“The memory of the creation becomes a thing itself, and the act of making the photograph is a performance, this is what inspires me.”
Henry Gorse shares with us his steps and inspirations that lie within in his photography career. The young photographer comes from a small village called Ravensmoor, in North West England and he is currently residing in London.
Always with his camera, it was after his father passed away that he began using it in a more serious way “This is my driving force”.
His work has influences of fine art that he conveys to the fashion world, thereby creating creative photos with a “je ne sais quoi” of playfulness environment.
How did the fact that you lived on a farm influence you as a photographer?
It allowed me to develop a certain mentality.
All the hard work, stress and responsibility set me up well for life in London and life in general.
In terms of the way I shoot, I developed an appreciation for nature around me; this has defiantly remained in my work and become an important part of it.
How was moving to London? What was your first feeling?
It was amazing but terrifying at the same time, I think for the first month, most days I spent walking around getting lost with a 35mm in disbelief somewhere exists like this in England.
Moving to London defiantly raised the bar and made me realize the hard work was about to start.
What is your work ethic?
To create a style which becomes completely my own by blending fashion and art with an injection of English humor .
Your photos are creative, colorful and fun. What is the best part of being a photographer? What are your inspirations?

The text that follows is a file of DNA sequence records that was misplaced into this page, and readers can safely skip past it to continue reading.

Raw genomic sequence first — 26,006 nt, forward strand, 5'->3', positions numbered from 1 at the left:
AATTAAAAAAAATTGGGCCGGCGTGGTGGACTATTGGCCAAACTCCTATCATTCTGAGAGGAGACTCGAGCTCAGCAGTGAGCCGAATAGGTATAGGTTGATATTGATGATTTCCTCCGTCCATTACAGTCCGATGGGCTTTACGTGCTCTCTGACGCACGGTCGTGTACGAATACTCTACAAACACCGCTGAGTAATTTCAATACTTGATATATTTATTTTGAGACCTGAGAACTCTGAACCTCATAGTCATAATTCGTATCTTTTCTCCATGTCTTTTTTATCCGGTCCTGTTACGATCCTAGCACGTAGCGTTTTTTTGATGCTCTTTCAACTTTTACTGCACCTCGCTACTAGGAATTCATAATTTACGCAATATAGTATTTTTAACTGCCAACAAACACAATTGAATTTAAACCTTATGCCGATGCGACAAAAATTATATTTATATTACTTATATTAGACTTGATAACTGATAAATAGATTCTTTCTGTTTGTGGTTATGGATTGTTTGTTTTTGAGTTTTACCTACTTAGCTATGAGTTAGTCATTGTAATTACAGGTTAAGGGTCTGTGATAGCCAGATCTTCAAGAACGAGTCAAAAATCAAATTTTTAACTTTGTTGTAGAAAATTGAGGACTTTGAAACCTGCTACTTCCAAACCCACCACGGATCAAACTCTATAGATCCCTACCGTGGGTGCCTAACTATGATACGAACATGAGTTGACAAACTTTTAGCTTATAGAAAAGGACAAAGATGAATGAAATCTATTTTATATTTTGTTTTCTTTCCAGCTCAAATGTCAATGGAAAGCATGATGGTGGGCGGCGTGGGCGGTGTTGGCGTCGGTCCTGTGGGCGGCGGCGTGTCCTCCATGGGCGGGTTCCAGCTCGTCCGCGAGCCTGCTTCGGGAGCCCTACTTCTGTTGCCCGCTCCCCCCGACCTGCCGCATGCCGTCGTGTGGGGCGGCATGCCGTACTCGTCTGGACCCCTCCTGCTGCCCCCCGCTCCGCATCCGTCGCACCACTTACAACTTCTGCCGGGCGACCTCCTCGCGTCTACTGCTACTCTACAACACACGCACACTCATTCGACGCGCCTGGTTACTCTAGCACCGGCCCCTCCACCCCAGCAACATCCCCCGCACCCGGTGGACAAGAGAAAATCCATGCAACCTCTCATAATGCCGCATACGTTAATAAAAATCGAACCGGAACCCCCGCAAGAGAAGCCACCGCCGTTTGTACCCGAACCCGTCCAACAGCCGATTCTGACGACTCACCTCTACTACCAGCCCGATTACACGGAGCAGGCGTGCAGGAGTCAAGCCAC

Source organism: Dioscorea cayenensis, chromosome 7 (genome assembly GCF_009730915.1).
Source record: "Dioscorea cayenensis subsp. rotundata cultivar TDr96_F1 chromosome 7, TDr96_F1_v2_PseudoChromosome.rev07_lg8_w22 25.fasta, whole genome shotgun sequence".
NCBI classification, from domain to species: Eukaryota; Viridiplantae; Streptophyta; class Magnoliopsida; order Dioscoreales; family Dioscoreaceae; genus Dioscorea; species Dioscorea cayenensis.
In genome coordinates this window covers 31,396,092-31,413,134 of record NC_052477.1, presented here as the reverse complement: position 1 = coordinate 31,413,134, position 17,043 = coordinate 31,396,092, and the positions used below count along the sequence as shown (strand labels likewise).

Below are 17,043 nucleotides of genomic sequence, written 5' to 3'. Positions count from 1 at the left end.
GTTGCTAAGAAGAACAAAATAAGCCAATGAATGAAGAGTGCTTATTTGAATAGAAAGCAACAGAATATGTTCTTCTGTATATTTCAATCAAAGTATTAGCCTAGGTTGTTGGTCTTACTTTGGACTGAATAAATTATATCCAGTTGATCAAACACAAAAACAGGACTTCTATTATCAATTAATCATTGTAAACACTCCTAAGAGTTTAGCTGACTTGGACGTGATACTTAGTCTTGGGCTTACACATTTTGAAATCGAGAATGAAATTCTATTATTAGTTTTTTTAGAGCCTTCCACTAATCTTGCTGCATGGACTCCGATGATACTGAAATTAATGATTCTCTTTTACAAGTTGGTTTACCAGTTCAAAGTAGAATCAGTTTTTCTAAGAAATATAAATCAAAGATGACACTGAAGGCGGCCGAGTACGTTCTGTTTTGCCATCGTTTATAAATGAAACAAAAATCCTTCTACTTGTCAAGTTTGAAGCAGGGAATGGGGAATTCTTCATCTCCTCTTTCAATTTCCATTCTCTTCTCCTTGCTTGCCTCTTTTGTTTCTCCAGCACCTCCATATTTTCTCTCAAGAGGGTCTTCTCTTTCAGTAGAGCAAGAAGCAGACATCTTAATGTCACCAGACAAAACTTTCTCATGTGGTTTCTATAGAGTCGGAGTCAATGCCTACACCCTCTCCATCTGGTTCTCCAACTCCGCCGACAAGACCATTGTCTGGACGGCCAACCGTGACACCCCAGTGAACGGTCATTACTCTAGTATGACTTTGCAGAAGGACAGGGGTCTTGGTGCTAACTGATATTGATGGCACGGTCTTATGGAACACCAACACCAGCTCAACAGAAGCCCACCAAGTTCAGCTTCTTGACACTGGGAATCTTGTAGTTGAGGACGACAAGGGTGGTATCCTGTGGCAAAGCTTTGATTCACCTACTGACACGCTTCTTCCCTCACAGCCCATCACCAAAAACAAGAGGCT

From a silly idea I get daydreaming, I can make it happen simply by working with other like-minded individuals. You can create any elaborate idea in front of you and experience the process of it with others. The memory of the creation becomes a thing itself, and the act of making the photograph is a performance, this is what inspires me. The final results of the photographs have the potential to inspire people, all of this has stemmed from a raw idea and then escalated because enough people believed in it. That’s a pretty powerful thing.
A word that describes your work.
How did the opportunity to enter the fashion world come about? You always had a taste for this area?
I was drawn to the fashion image as it allows you to create something completely original, every single factor you have control over to make it your own.
I began working at Curtain Road Studios as manager a year ago. Meeting and looking after the teams of Tim Walker, Alasdair McLellan and Paul Buller gives you a good insight into how things work and how to apply them to your own practice.
The relationship that you establish with the model is conveyed in the final work?
Depending on the nature of the shoot really.
It’s always important to get your idea across; the model is responsible for capturing the feeling you are trying to convey.
Every shoot you want a positive vibe for people to feed off, I like to play on the role of the model, and it’s interesting when their personality adds to my direction, that’s when I know I’ve got something special.
What was the biggest lesson you learned being behind the camera?
You are in control of everything in front of you; if you don’t follow your own instinct then you have a lot to ask yourself.
There is a lot of negativity around people who express themselves; you have to become immune to it to succeed .
A remarkable moment.
Realizing the dream is possible.
What is your favorite photo so far? Why?
Its hard to pick out an individual favorite.
I hope the next one!
Next year you want …
More Printed Editorials, Big Ideas and a fan named stan.
Becoming so focused on fashion editorials I have put my fine art projects on hold for now.
I would love to travel and document a group of individuals; I think I will do that one day.